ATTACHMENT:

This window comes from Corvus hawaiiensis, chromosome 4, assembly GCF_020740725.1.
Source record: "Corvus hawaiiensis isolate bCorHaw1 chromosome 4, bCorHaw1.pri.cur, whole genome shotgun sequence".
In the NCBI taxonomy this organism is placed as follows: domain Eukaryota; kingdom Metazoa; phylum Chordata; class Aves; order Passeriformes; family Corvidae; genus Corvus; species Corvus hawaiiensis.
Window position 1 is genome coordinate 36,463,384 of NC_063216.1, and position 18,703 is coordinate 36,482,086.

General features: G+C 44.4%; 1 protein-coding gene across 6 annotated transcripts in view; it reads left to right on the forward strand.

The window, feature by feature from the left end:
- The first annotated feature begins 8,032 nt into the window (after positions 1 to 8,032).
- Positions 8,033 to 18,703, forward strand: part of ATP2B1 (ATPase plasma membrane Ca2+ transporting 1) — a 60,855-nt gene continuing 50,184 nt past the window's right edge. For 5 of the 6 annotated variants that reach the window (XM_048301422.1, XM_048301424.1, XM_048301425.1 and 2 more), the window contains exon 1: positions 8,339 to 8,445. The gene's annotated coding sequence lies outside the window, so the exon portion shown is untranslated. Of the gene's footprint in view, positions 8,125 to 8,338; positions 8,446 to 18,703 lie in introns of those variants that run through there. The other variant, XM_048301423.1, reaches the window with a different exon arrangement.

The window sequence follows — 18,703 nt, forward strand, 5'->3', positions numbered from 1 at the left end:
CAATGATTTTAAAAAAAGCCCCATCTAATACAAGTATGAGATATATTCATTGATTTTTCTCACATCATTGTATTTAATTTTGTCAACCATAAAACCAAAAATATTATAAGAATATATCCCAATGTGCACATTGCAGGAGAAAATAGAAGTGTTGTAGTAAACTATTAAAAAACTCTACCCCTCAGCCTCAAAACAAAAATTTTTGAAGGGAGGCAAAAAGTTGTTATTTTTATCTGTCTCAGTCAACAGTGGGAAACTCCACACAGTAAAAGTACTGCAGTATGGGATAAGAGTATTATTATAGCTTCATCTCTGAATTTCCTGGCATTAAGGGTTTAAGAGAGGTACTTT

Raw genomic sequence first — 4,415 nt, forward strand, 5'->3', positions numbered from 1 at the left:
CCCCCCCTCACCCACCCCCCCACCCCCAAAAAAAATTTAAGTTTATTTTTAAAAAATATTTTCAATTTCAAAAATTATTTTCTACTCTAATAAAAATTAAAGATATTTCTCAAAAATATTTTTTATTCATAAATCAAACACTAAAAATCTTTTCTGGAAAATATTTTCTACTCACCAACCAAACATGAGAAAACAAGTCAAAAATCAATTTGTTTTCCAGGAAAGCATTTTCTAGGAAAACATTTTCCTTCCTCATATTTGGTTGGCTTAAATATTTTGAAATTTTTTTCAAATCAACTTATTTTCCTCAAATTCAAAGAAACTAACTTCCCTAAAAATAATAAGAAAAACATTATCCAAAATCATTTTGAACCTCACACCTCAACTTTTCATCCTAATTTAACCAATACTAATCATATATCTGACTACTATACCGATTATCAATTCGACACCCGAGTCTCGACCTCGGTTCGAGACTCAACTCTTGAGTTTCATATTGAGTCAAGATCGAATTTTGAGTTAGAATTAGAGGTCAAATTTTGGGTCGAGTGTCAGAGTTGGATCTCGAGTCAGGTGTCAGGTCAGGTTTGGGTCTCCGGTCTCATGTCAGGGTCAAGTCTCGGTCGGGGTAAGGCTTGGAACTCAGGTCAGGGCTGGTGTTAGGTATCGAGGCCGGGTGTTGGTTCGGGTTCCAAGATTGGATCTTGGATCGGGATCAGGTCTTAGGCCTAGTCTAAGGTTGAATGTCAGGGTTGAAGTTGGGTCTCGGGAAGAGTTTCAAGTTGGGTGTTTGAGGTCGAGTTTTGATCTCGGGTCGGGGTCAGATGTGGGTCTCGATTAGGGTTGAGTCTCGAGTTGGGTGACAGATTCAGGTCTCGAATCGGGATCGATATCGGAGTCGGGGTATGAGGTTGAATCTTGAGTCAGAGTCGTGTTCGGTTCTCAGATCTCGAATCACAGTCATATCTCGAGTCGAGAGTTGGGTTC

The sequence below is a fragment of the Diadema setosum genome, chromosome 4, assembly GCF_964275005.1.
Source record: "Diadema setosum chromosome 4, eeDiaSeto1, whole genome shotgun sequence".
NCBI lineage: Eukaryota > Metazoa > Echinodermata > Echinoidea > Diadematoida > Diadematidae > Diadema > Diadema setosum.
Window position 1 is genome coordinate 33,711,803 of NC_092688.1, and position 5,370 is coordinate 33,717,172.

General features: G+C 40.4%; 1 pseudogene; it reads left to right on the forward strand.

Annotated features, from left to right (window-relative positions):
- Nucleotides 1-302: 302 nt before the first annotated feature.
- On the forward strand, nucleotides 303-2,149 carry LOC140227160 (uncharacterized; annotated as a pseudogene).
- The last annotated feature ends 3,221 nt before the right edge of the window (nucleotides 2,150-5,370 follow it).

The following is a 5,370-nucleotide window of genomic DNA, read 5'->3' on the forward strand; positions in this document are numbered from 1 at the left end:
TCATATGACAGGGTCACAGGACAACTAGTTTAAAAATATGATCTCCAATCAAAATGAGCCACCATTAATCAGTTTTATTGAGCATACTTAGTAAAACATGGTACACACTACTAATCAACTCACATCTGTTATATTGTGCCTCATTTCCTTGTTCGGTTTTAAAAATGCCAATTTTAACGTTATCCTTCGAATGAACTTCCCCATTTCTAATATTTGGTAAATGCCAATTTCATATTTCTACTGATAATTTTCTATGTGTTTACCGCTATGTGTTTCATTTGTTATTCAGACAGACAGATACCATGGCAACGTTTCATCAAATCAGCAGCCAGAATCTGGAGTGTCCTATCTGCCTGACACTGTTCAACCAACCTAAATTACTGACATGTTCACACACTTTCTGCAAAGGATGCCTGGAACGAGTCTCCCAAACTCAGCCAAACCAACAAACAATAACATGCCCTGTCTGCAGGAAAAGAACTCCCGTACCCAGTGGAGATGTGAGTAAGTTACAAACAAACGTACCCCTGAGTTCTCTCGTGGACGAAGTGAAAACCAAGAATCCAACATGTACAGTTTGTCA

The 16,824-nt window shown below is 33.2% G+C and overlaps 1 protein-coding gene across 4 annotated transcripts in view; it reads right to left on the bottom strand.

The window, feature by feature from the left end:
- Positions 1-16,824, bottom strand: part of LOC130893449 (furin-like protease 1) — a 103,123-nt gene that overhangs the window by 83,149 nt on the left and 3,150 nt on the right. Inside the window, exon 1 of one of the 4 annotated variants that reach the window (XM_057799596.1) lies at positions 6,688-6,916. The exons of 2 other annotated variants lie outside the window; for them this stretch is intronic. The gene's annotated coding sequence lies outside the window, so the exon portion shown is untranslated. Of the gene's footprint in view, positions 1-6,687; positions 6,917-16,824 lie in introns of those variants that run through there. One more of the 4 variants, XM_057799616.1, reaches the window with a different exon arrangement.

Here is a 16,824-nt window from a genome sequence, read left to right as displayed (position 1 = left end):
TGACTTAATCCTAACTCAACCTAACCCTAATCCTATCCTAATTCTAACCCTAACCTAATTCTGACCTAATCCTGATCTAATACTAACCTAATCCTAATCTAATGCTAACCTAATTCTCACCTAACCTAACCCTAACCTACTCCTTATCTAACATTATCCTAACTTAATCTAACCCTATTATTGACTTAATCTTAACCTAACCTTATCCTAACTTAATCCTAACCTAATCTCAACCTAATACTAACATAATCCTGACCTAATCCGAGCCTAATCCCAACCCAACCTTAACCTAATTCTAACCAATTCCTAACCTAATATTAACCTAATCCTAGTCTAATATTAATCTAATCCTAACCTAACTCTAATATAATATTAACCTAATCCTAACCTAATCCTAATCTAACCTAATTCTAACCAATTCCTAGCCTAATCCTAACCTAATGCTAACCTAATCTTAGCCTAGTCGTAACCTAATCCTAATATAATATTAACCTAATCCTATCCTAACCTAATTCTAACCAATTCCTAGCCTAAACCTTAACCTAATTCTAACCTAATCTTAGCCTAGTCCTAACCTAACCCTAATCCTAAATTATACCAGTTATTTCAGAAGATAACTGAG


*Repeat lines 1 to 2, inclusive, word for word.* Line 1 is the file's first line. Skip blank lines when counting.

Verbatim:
This window comes from Corvus hawaiiensis, chromosome 4, assembly GCF_020740725.1.
Source record: "Corvus hawaiiensis isolate bCorHaw1 chromosome 4, bCorHaw1.pri.cur, whole genome shotgun sequence".